I realized something rather odd the other day, and as a result, I think it will lead to a few interesting experiments. That’s what I call these little adventures … “experiments.”
It’s a little bit generous to say it in some places, but I believe I now have at least one machine across five different “generations” and 15 years of PC hardware — from Pentium 1 to multiprocessor machines.
The X60s is a core duo, and the newest machine in the house.
This Celeron, while not a speed demon, is puttering along at 2.5Ghz and part of the Pentium 4 family.
Its little brother, a 700Mhz Coppermine Celeron, is representative of the Pentium III bracket.
And it’s a wee bit of a stretch, but as a high-end K6-2 and a Super Socket 7 machine, this Sotec was meant to stand up to Pentium IIs.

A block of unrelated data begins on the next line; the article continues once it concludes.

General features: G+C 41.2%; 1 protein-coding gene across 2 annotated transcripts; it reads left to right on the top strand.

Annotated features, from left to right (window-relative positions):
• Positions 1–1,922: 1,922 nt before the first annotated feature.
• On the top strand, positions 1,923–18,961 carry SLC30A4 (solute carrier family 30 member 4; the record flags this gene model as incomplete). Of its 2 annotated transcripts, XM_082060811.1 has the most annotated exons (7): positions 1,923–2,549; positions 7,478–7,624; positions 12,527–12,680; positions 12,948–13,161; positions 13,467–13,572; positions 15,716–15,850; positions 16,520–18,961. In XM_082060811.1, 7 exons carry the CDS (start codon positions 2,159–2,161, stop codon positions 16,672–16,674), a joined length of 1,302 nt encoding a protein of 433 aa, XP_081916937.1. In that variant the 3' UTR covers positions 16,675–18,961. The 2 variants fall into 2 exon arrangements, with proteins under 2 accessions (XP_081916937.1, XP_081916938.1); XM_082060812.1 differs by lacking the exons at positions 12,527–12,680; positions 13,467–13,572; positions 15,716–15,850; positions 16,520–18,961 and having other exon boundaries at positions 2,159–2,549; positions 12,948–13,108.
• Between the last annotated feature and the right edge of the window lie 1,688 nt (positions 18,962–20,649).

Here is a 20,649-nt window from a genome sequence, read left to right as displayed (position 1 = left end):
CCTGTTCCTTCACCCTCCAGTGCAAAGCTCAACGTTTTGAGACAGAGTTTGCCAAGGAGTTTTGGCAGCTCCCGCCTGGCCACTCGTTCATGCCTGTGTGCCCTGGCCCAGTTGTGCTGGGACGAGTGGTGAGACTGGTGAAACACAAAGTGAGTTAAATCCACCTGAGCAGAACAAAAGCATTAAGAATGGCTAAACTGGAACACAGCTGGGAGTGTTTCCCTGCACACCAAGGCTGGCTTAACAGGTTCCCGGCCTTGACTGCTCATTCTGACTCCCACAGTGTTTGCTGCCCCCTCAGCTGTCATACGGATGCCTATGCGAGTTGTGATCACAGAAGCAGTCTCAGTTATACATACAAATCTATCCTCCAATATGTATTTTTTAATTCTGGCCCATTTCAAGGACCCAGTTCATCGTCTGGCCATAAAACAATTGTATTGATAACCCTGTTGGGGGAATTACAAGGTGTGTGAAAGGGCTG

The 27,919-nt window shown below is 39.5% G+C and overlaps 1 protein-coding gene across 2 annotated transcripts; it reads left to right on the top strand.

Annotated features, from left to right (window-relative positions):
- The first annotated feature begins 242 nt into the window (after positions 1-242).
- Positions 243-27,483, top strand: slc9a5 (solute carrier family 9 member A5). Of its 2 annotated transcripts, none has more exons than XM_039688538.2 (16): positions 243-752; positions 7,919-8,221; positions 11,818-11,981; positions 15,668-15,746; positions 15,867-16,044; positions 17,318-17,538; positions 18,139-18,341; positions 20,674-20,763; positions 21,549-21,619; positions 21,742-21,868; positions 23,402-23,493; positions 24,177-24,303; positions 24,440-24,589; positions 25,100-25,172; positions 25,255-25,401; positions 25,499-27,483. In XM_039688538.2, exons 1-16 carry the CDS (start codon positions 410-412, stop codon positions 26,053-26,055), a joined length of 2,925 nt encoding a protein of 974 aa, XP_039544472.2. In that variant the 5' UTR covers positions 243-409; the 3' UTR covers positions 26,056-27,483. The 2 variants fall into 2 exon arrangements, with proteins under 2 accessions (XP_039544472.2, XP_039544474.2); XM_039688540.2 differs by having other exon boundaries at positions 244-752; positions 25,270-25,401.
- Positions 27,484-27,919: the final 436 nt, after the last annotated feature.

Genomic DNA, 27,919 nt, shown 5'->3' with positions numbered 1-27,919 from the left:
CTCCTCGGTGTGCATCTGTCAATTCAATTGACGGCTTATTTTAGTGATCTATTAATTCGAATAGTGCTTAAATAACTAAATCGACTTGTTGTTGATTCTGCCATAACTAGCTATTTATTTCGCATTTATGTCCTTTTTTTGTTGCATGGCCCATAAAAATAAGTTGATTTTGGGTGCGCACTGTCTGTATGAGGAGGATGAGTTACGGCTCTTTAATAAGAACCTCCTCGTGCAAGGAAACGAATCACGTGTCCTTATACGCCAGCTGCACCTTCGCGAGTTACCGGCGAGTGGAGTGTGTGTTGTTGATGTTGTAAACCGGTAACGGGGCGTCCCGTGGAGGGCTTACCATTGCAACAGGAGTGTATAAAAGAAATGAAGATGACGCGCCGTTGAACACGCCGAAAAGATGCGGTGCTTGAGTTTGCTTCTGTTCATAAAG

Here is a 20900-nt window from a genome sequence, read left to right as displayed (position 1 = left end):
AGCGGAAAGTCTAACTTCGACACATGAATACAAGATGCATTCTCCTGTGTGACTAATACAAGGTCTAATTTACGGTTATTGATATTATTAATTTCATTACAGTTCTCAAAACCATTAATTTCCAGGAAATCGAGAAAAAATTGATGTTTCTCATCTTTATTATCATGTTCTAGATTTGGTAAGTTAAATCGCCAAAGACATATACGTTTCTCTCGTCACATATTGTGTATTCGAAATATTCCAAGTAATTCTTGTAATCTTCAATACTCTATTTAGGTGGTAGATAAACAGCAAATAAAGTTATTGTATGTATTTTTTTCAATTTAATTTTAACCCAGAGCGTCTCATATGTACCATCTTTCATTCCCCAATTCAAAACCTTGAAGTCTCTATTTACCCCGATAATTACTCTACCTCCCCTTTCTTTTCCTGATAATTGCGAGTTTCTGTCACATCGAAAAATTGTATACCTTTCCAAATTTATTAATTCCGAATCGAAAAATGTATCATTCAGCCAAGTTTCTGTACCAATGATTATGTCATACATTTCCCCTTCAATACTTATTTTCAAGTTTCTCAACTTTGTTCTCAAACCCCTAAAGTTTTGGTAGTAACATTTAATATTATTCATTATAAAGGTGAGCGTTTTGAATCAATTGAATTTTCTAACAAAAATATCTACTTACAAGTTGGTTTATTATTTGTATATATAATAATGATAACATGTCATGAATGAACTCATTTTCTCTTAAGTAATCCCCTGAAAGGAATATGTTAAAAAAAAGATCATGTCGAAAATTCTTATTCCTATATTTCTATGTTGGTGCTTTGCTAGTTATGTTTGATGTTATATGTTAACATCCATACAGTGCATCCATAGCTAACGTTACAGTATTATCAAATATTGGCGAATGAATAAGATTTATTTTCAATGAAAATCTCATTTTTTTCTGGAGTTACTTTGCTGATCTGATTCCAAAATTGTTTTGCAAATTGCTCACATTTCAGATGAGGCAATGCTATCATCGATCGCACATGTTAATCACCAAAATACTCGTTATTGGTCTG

True, it’s not really a 686 and so not exactly in that class, but it’s somewhere in that range. And its inception date is about right.
Below that? I’m afraid I hardly ever see 486 machines any more. It may just be an aversion to 15-plus-year-old hardware in the mind of Japanese consumers, which keeps them out of the recycling shops.
Or it may be that they’re all just finally wearing down and disappearing, as must happen to us all.
In any case, it’s been a very, very long time since I even saw a 486-based machine, let alone one is good enough condition to put to work.
But I would if I could.
So the next question should be obvious: What do you do with an assembly of machines that span a decade and a half of hardware evolution?
Well, the answer should be obvious too: Install the same brand of Linux on all five creatures … and complain about it!